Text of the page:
Some paediatricians primarily used the ER of their hospital for the initial treatment while others preferred a “special room” in their PD for emergency care. On a second visit all the remaining sites for emergency care were visited using the same procedure. This made it possible to compare the inventory of the various emergency facilities for treating critically ill children.
For the interpretation of the results, 14 paediatric intensivists working in all parts of the Netherlands in different hospitals and trained in different academic hospitals, were asked before the visits took place, by means of a questionnaire to give their opinion about the necessity of the presence of various items in an emergency room. In the Netherlands paediatric intensivists are most experienced in the initial treatment of critically ill children in contrast with emergency physicians. They were asked to indicate if the presence was “handy” (score 1 point), necessary (score 3 points), or “essential” (score 5 points). The average scoring per item was used as “expert opinion”. The content of the different facilities in the hospitals could thus be scored using the “expert opinion” score per item as an optimum. All facilities with a total score below 75% of the optimum were considered as not optimally equipped. This arbitrary cut off was chosen to allow for variation per hospital. Ideally you would opt for higher percentages closer to the expert’s optimum.
Eleven of the 14 paediatric intensivists who received the questionnaire responded and their scoring resulted in the “expert opinion”. Given the expert opinion, the different item groups could be assessed in terms of importance. Even within the groups, the importance of the presence of the different items could be further quantified. The higher the mean score, the more essential its presence was in the emergency facility. The different items were grouped as follows: total, general, respiratory, circulatory, and medication. The items in the group “respiratory resources” were considered as most essential (4.97), directly followed by “medication” (4.73), “circulatory resources” (4.62), and “general resources” (4.03) (see appendix 1 on the journal web site http://www.emjonline/supplemental).The experts considered most items in the “circulatory group” as essential. Only the presence of central venous lines, winged needle infusion sets, and needles to use for a “Port a Cath” were considered of less importance. In the group “medication” there was little diversity, only medication to treat “neurological” problems and “intoxication” was considered as not truly essential. All local paediatricians in the 15 hospitals, who were asked to participate, agreed to the visit. Assessing each hospital, the presence of the various items at the different emergency sites differed greatly (table 1). Hospital numbers 4, 6, 8, and 13 only used their ER for treatment of critically ill children coming from outside the hospital. In these hospitals there was not such a facility on their paediatric ward. All ERs except one (hospital number 4) were, regarding the total score, sufficiently equipped (>75% of the experts opinion) in comparison with 7 of 11 PDs. When breaking up the total score in the different groups a diverse picture emerged. Only 10 facilities (nine ERs and one PD) of the total 26 had sufficient general resources at site. All facilities, except five (all PDs) had a presence score of more than 75% of the optimum in the group of “respiratory resources”. The same was found for “circulatory resources” except for two facilities with scores below 75% (also all PDs). For the medication group, sufficient levels of the items were found in most cases except for three facilities (1 ER and 2 PDs), with two scoring comparatively low. In 10 of 15 ERs 100% of the essential medication was available in contrast with 1 of 11 PDs. In the hospitals number 11 and 12 the PD emergency facility scored for the total as well as for the different groups below 75% of the optimum. For hospital numbers 9 and 14 the total score for the room on the ward was below 75% but this was attributable to low scoring in general resources and respiratory resources. Comparing the scores within the hospitals, remarkable differences were found in percentages. Of the 11 hospitals with both ER and PD facilities for the treatment of critically ill children, only hospital number 3 had a higher presence of all items in the PD than in their ER. In the other 10 hospitals the ER was better equipped for the care of critically ill children. Some hospitals, like number 11 and 12, scored rather low on the PD in all groups while they had an adequate score in their ER. Comparing ERs with PDs within the different hospitals, a significant difference in the presence of the different item groups could be found at the expense of the PD.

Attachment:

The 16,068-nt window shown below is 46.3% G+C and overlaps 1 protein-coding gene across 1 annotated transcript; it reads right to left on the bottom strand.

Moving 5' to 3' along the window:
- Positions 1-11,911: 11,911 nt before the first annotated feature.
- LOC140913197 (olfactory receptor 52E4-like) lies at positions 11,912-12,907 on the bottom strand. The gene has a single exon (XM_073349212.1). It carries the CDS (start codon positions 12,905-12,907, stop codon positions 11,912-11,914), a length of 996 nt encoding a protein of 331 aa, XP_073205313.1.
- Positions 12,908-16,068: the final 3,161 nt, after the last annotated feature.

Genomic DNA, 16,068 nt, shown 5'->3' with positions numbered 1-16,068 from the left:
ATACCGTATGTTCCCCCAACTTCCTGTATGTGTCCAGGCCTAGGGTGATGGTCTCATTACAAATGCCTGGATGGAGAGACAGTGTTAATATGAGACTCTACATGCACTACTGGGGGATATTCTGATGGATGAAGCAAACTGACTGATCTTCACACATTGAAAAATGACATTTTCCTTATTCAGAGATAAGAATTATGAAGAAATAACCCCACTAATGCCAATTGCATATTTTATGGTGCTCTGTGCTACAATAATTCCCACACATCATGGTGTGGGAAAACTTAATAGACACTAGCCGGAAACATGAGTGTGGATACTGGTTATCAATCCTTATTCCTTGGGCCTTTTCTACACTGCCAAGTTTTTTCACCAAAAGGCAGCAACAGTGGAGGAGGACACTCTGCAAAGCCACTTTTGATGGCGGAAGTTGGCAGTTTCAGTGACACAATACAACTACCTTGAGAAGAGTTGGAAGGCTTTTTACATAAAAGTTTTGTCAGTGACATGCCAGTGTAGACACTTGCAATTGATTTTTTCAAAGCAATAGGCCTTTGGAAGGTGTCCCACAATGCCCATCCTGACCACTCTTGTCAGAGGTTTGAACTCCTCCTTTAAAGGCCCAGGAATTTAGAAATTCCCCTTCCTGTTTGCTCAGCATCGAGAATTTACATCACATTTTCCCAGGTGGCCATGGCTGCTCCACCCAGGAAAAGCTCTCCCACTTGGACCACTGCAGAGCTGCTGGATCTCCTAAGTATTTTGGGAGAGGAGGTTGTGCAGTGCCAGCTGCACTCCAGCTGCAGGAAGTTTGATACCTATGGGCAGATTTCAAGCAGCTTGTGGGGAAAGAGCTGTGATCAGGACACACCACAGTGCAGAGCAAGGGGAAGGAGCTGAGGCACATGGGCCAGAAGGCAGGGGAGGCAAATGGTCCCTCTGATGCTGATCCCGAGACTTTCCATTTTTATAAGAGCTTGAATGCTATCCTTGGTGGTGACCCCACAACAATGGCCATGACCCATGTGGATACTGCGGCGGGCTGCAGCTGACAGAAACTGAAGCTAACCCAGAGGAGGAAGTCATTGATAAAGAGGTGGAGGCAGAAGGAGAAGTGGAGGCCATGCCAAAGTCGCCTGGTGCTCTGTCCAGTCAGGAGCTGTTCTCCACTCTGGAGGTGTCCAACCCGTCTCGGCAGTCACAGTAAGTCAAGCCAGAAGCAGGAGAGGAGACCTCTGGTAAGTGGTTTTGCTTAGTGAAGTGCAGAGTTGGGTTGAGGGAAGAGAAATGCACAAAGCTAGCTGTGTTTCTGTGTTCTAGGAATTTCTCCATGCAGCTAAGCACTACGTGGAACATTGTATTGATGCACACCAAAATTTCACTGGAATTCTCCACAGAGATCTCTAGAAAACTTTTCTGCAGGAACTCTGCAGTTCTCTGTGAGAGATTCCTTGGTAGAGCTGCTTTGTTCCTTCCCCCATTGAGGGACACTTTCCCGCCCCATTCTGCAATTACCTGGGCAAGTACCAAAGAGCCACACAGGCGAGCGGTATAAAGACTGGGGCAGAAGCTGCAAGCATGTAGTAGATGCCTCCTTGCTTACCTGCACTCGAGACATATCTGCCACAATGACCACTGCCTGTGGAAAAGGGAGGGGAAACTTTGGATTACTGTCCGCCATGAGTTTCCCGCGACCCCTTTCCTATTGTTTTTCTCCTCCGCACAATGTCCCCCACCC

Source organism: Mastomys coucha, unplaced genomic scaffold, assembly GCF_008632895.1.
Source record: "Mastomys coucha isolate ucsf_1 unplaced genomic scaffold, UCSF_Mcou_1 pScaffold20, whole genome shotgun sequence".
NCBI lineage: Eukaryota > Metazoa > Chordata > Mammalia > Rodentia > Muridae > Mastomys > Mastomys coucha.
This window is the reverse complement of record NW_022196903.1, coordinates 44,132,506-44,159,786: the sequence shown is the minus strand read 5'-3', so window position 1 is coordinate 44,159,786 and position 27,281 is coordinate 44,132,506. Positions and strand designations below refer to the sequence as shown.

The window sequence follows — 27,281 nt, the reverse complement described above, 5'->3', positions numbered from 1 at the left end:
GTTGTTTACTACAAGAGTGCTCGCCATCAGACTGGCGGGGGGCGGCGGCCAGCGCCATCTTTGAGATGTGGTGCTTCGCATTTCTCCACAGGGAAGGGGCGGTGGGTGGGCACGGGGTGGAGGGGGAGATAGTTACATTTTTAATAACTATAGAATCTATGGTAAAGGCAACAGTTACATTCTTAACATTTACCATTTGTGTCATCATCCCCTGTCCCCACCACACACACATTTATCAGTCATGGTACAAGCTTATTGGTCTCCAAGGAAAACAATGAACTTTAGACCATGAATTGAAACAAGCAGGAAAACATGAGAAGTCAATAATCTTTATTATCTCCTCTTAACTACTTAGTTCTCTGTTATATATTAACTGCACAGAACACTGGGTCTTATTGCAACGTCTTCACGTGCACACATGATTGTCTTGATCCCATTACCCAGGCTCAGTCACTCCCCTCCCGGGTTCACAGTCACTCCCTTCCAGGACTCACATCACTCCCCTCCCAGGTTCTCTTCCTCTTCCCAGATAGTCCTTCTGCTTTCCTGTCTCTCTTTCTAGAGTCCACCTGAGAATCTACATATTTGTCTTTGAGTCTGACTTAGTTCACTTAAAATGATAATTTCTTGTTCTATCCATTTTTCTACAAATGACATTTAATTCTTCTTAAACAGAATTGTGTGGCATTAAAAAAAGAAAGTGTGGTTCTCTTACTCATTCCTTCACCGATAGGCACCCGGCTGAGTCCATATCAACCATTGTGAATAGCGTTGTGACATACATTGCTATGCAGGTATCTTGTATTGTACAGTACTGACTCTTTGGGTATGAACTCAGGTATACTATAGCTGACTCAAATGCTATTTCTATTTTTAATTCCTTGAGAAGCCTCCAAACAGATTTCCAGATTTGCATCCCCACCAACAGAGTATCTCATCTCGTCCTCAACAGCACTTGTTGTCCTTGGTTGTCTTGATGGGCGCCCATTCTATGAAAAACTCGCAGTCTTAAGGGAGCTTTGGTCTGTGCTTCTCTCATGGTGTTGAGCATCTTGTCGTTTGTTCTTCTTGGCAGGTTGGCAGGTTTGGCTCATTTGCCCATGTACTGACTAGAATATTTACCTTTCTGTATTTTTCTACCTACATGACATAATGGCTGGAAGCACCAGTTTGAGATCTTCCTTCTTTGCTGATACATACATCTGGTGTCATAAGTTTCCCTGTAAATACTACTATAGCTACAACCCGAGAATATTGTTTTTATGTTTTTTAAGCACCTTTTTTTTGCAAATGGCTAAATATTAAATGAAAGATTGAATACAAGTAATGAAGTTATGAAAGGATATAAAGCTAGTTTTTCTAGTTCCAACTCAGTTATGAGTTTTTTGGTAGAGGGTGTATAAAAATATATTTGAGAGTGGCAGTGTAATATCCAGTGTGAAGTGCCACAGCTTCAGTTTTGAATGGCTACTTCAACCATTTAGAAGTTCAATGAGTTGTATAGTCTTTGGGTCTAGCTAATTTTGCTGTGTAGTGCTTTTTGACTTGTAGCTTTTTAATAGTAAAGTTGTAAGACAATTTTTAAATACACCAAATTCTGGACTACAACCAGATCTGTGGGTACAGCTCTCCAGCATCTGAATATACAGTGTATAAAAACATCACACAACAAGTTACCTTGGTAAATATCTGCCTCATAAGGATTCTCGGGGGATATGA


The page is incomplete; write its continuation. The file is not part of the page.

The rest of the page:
ERs of the district general hospitals throughout the south west part of the Netherlands are far better equipped to meet the needs of critically ill paediatric patients than emergency facilities in the PDs. In some hospitals, the paediatricians involved in the treatment of children who become critically ill during their stay in the hospital (the “indoor” patients), have less equipment and medication on the PDs at their disposal than they have on their ER. In our opinion emergency care on the paediatric wards should be equipped at the same level as in the ER because for both locations the “golden hour” is critically important in the final outcome of these children.